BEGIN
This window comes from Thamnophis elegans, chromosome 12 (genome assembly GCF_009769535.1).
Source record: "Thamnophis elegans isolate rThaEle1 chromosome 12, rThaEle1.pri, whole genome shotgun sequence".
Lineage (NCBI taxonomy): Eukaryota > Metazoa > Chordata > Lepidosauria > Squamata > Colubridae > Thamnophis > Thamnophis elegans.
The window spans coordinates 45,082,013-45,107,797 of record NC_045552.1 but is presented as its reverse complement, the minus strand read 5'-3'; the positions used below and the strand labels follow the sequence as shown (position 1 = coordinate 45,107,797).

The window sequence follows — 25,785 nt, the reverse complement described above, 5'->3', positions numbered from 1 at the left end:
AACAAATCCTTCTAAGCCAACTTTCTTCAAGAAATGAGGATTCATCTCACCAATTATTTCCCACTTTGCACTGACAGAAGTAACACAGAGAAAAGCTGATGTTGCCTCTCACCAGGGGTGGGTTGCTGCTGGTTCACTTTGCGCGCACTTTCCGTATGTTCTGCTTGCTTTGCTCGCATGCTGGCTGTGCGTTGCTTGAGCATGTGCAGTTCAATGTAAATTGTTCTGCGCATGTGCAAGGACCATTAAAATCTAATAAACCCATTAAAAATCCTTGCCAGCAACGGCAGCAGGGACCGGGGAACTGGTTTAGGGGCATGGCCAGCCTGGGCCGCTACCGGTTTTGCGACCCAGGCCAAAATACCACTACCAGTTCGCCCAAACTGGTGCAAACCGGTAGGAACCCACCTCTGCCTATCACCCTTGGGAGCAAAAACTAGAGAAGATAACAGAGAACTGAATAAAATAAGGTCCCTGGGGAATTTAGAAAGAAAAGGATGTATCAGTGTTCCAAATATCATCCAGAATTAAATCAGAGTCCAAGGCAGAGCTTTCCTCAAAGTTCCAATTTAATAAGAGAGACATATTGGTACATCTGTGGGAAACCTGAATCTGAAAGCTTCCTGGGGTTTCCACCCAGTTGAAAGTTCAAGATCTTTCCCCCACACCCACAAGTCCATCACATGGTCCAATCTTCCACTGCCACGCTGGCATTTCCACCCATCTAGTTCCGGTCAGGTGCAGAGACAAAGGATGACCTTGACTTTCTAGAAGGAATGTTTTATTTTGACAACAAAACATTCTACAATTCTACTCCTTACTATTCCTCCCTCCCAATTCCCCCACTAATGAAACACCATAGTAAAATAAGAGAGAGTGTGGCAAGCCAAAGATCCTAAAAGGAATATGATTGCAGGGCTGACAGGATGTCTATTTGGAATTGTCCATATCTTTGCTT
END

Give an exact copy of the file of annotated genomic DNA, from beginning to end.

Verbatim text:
This window comes from Thamnophis elegans, chromosome 12 (genome assembly GCF_009769535.1).
Source record: "Thamnophis elegans isolate rThaEle1 chromosome 12, rThaEle1.pri, whole genome shotgun sequence".
Lineage (NCBI taxonomy): Eukaryota > Metazoa > Chordata > Lepidosauria > Squamata > Colubridae > Thamnophis > Thamnophis elegans.
The window spans coordinates 45,082,013-45,107,797 of record NC_045552.1 but is presented as its reverse complement, the minus strand read 5'-3'; the positions used below and the strand labels follow the sequence as shown (position 1 = coordinate 45,107,797).

The window sequence follows — 25,785 nt, the reverse complement described above, 5'->3', positions numbered from 1 at the left end:
AACAAATCCTTCTAAGCCAACTTTCTTCAAGAAATGAGGATTCATCTCACCAATTATTTCCCACTTTGCACTGACAGAAGTAACACAGAGAAAAGCTGATGTTGCCTCTCACCAGGGGTGGGTTGCTGCTGGTTCACTTTGCGCGCACTTTCCGTATGTTCTGCTTGCTTTGCTCGCATGCTGGCTGTGCGTTGCTTGAGCATGTGCAGTTCAATGTAAATTGTTCTGCGCATGTGCAAGGACCATTAAAATCTAATAAACCCATTAAAAATCCTTGCCAGCAACGGCAGCAGGGACCGGGGAACTGGTTTAGGGGCATGGCCAGCCTGGGCCGCTACCGGTTTTGCGACCCAGGCCAAAATACCACTACCAGTTCGCCCAAACTGGTGCAAACCGGTAGGAACCCACCTCTGCCTATCACCCTTGGGAGCAAAAACTAGAGAAGATAACAGAGAACTGAATAAAATAAGGTCCCTGGGGAATTTAGAAAGAAAAGGATGTATCAGTGTTCCAAATATCATCCAGAATTAAATCAGAGTCCAAGGCAGAGCTTTCCTCAAAGTTCCAATTTAATAAGAGAGACATATTGGTACATCTGTGGGAAACCTGAATCTGAAAGCTTCCTGGGGTTTCCACCCAGTTGAAAGTTCAAGATCTTTCCCCCACACCCACAAGTCCATCACATGGTCCAATCTTCCACTGCCACGCTGGCATTTCCACCCATCTAGTTCCGGTCAGGTGCAGAGACAAAGGATGACCTTGACTTTCTAGAAGGAATGTTTTATTTTGACAACAAAACATTCTACAATTCTACTCCTTACTATTCCTCCCTCCCAATTCCCCCACTAATGAAACACCATAGTAAAATAAGAGAGAGTGTGGCAAGCCAAAGATCCTAAAAGGAATATGATTGCAGGGCTGACAGGATGTCTATTTGGAATTGTCCATATCTTTGCTT